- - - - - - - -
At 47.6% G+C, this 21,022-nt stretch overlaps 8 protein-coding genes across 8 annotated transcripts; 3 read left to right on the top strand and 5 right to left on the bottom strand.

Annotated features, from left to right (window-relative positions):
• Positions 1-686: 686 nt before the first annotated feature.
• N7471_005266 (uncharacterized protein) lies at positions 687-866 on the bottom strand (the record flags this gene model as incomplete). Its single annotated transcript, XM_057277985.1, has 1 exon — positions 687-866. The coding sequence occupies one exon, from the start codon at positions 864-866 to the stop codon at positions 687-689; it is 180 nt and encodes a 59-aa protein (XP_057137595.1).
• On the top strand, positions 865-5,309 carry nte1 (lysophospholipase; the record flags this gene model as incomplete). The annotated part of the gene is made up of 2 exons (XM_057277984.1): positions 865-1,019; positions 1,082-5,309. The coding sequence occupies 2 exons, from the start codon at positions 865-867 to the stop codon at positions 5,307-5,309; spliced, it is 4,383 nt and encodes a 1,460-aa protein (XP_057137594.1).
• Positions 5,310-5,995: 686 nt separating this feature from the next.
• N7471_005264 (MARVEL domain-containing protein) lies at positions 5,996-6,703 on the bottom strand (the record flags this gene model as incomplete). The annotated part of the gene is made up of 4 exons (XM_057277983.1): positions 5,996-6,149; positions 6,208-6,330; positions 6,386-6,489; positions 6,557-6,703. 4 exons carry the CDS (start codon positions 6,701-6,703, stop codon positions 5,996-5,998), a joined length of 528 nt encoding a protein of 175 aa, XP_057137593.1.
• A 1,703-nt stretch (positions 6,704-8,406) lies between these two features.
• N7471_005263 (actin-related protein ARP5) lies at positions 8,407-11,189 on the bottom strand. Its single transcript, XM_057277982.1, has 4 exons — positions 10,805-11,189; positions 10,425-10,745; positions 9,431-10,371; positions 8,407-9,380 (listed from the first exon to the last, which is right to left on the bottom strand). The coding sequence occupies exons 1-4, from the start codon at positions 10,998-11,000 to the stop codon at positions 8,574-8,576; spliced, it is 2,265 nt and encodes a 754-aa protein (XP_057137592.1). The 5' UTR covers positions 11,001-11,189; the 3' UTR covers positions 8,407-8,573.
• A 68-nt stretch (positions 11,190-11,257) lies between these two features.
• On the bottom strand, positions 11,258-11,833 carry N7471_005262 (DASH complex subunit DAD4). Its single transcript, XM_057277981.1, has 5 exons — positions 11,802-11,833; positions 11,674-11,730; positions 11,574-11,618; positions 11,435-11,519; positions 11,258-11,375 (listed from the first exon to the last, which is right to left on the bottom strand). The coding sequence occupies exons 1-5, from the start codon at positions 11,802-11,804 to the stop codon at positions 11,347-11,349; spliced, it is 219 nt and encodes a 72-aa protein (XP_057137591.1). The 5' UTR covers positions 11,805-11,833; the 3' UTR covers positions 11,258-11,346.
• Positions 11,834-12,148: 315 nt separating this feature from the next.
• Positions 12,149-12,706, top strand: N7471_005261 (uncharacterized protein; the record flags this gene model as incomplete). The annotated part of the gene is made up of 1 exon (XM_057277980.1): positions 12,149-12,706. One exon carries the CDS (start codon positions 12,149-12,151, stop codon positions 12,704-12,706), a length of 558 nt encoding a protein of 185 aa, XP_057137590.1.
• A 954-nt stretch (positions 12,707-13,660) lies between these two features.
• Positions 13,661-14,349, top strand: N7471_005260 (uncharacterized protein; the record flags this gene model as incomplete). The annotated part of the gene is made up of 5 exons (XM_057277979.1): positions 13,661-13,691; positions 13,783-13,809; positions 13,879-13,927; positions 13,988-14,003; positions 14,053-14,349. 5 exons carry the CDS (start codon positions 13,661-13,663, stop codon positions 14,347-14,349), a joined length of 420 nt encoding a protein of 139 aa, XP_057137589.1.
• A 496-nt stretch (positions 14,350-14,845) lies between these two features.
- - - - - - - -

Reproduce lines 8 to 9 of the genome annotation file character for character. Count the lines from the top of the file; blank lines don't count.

• A 1,703-nt stretch (positions 6,704-8,406) lies between these two features.
• N7471_005263 (actin-related protein ARP5) lies at positions 8,407-11,189 on the bottom strand. Its single transcript, XM_057277982.1, has 4 exons — positions 10,805-11,189; positions 10,425-10,745; positions 9,431-10,371; positions 8,407-9,380 (listed from the first exon to the last, which is right to left on the bottom strand). The coding sequence occupies exons 1-4, from the start codon at positions 10,998-11,000 to the stop codon at positions 8,574-8,576; spliced, it is 2,265 nt and encodes a 754-aa protein (XP_057137592.1). The 5' UTR covers positions 11,001-11,189; the 3' UTR covers positions 8,407-8,573.